"Vacating wins is a hollow punishment that will be forgotten by the time the next season begins. Bans from bowl games have been issued in the past because players traded championship rings for tattoos. This is not a punishment that is equal to the horrific crimes that happened at Penn State." — Karen Polesir of the Survivors Network of those Abused by Priests, an advocacy group for victims of clergy sexual abuse.

"It was kind of just like a head shaker. You knew it was coming, but it was hard to hear." — Matt Bray, a Penn State freshman.

"To go that severe is not fair. I felt that went too far. Four years, that damages the whole program." — Sam Zamrik, a retired Penn State professor and 40-year season-ticket holder.

NCAA statement on sanctions

By perpetuating a "football first" culture that ultimately enabled serial child sexual abuse to occur, The Pennsylvania State University leadership failed to value and uphold institutional integrity, resulting in a breach of the NCAA constitution and rules. The NCAA Division I Board of Directors and NCAA Executive Committee directed Association President Mark Emmert to examine the circumstances and determine appropriate action in consultation with these presidential bodies.

"As we evaluated the situation, the victims affected by Jerry Sandusky and the efforts by many to conceal his crimes informed our actions," said Emmert. "At our core, we are educators. Penn State leadership lost sight of that."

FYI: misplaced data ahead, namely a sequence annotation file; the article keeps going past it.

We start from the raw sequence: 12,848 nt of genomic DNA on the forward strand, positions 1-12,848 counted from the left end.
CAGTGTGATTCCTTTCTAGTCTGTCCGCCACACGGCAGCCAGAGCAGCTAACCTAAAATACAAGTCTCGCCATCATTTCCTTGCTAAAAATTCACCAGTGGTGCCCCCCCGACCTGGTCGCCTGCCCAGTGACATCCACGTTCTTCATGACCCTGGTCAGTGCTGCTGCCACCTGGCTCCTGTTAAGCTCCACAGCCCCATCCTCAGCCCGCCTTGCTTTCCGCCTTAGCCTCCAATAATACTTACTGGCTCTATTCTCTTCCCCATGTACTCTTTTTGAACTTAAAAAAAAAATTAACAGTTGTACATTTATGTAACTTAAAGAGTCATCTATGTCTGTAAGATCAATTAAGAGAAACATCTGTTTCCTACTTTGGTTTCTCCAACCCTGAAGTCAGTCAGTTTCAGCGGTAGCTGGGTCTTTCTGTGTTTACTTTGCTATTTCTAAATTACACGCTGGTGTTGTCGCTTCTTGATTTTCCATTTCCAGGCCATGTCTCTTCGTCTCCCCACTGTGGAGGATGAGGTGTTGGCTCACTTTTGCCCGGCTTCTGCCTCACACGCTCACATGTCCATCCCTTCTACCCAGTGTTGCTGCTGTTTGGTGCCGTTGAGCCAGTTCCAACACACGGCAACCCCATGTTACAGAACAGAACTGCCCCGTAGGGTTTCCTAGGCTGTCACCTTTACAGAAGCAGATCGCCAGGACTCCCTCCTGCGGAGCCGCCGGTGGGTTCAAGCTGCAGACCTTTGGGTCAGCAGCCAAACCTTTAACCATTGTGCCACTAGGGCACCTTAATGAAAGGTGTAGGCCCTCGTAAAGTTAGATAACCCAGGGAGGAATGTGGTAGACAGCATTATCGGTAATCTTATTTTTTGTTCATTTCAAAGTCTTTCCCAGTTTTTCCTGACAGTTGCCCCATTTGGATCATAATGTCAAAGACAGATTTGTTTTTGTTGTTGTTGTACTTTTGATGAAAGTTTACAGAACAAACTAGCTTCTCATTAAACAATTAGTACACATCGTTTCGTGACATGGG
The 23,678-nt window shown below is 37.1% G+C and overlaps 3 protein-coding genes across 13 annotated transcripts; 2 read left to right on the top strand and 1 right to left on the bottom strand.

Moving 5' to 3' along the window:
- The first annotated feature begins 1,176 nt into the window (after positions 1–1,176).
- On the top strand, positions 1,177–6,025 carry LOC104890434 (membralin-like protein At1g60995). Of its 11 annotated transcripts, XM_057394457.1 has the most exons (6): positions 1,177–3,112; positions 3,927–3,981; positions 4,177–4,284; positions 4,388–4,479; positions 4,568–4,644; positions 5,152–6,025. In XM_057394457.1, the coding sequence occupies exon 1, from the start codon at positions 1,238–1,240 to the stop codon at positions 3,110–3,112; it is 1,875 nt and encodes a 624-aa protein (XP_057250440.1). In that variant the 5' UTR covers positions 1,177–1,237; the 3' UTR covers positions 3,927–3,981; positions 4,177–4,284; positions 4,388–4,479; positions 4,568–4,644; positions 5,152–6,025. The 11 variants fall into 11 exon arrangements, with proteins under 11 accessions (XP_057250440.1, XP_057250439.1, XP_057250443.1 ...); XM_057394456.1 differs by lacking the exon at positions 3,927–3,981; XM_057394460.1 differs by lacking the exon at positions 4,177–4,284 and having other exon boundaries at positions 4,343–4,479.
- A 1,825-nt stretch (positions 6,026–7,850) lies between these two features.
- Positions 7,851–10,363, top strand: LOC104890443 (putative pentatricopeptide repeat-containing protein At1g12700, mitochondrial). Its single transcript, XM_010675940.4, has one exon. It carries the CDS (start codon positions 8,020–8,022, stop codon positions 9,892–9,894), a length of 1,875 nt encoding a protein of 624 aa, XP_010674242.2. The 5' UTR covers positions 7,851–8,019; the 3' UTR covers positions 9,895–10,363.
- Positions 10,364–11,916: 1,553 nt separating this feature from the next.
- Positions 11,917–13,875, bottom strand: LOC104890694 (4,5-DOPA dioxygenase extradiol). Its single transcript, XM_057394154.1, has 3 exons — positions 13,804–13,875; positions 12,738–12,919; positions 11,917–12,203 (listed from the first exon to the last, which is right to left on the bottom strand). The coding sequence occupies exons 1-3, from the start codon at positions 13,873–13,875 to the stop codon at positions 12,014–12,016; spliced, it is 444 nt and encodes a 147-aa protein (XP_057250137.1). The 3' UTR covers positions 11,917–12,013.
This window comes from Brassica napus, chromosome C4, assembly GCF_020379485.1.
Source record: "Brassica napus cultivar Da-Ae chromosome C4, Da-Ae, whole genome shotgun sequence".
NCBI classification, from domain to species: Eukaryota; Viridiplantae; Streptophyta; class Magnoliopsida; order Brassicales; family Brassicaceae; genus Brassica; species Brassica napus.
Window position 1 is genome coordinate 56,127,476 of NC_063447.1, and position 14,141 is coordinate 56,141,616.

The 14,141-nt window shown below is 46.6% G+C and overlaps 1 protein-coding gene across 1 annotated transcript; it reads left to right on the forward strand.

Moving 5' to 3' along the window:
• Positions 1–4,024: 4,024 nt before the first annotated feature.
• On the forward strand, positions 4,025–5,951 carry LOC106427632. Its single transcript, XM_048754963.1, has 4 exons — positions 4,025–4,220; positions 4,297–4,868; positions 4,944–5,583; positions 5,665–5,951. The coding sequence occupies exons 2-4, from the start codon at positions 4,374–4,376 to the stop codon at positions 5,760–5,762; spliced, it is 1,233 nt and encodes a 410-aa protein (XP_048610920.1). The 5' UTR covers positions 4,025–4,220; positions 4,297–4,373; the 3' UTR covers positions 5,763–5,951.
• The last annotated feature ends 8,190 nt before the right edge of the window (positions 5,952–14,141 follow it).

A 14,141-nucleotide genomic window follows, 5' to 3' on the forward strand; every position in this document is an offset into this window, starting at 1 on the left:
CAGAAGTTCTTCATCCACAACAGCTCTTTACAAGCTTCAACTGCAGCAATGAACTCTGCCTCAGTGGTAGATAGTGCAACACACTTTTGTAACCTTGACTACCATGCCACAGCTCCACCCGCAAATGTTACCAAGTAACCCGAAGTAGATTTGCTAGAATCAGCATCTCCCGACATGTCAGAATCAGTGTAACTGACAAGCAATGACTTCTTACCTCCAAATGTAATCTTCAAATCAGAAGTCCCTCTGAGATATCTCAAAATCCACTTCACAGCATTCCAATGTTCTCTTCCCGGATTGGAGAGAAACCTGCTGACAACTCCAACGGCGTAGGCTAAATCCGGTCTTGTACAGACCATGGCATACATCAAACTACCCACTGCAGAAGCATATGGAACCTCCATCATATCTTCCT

According to the NCAA conclusions and sanctions, the Freeh Report "presents an unprecedented failure of institutional integrity leading to a culture in which a football program was held in higher esteem than the values of the institution, the values of the NCAA, the values of higher education, and most disturbingly the values of human decency."

As a result, the NCAA imposed a $60 million sanction on the university, which is equivalent to the average gross annual revenue of the football program. These funds must be paid into an endowment for external programs preventing child sexual abuse or assisting victims and may not be used to fund such programs at the university.

The sanctions also include a four-year football postseason ban and a vacation of all wins from 1998 through 2011. The career record of former head football coach Joe Paterno will reflect these vacated records. Penn State must also reduce 10 initial and 20 total scholarships each year for a four-year period. In addition, the NCAA reserves the right to impose additional sanctions on involved individuals at the conclusion of any criminal proceedings.